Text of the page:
Fed Stays Unchanged, while Stocks End Mixed…..
U.S. stocks closed mixed, after the Fed left its monetary policy stance largely unchanged. Much of the talk prior to today’s announcement focused on potential changes to the Fed’s asset purchase program, however in the end no major shifts were made beyond some enhanced guidance language. Meanwhile, renewed hope for the long-awaited fiscal relief package, as well as COVID-19 vaccine optimism provided an encouraging backdrop for stocks, but mixed economic data kept much of the enthusiasm in check. A read on domestic retail sales fell for a second straight month, but was countered by a handful of favorable manufacturing reports out of Australia, Japan, the Eurozone, the U.S. and the U.K. Quest Diagnostics offered a mixed outlook and Stanley Black & Decker boosted its Q4 organic growth forecast, while Aphria and Tilray announced a combination to create the world’s largest global cannabis company. Treasuries dipped, as yields rose, while the U.S. dollar extended its drop to more than a 30-month low. Gold increased and crude oil prices were higher. Asia and Europe closed mostly higher.
The Dow Jones Industrial Average lost 45 points (0.2%) to 30,155, the S&P 500 Index gained 7 points (0.2%) at 3,701, and the Nasdaq Composite advanced 63 points (0.5%) to 12,658. In heavy volume, 953 million shares were traded on the NYSE and 4.5 billion shares changed hands on the Nasdaq. WTI crude oil was $0.20 higher at $47.82 per barrel and wholesale gasoline added $0.02 to $1.35 per gallon. Elsewhere, the Bloomberg gold spot price rose $11.25 to $1,864.89 per ounce, and the Dollar Index—a comparison of the U.S. dollar to six major world currencies—decreased 0.2% to 90.28.
Treasuries dipped amid mixed data and an unchanged Fed policy…..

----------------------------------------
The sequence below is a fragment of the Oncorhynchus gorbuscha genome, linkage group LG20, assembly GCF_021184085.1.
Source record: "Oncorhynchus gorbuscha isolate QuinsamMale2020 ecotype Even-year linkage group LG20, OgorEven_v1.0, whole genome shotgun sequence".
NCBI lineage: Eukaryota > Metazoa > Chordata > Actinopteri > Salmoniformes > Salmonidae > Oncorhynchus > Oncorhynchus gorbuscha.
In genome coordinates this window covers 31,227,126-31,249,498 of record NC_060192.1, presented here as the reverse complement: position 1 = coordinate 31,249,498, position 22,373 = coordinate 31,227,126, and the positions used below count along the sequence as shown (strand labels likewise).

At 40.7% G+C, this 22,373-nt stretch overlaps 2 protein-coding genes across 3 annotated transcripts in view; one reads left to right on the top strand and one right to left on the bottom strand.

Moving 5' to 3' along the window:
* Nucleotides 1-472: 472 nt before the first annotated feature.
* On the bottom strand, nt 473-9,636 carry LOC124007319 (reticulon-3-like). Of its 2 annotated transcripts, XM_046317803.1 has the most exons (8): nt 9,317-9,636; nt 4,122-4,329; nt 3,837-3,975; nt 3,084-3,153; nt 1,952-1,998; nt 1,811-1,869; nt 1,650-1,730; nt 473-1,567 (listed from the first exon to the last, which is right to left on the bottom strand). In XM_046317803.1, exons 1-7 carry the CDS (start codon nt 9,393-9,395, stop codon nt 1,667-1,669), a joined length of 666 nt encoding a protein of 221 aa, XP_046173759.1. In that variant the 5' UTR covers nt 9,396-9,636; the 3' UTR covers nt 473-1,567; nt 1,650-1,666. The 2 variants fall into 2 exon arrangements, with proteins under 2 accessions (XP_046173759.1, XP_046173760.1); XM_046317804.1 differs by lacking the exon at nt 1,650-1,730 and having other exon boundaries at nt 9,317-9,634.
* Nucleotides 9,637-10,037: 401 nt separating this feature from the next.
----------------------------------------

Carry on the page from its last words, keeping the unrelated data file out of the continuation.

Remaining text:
The Federal Open Market Committee (FOMC) concluded its two-day monetary policy meeting today, opting to leave its stance and interest rates unchanged, as was widely anticipated. In its statement, the Committee again said that while the recovery from the disruption of the COVID-19 pandemic is continuing at a moderate pace, “The path of the economy will depend significantly on the course of the virus,” adding that, economic activity and employment “have continued to recover but remain well below their levels at the beginning of the year.” As well, the FOMC indicated that the ongoing public health crisis “will continue to weigh on economic activity, employment, and inflation in the near term, and poses considerable risks to the economic outlook over the medium term” and that accommodative policy will remain in place until inflation reaches or exceeds its 2% target and the unemployment rate falls to a level deemed sustainable without leading to higher inflation.
One of the more closely watched aspects of the FOMC decision, was the focus on the asset purchase program, of which the FOMC opted to leave the composition unchanged. However, the Federal Reserve did provide updated forward guidance language, saying it will continue its bond buying program at the current rate of $80 billion in Treasuries and $40 billion in mortgage-backed securities per month “until substantial further progress has been made toward the Committee’s maximum employment and price stability goals.”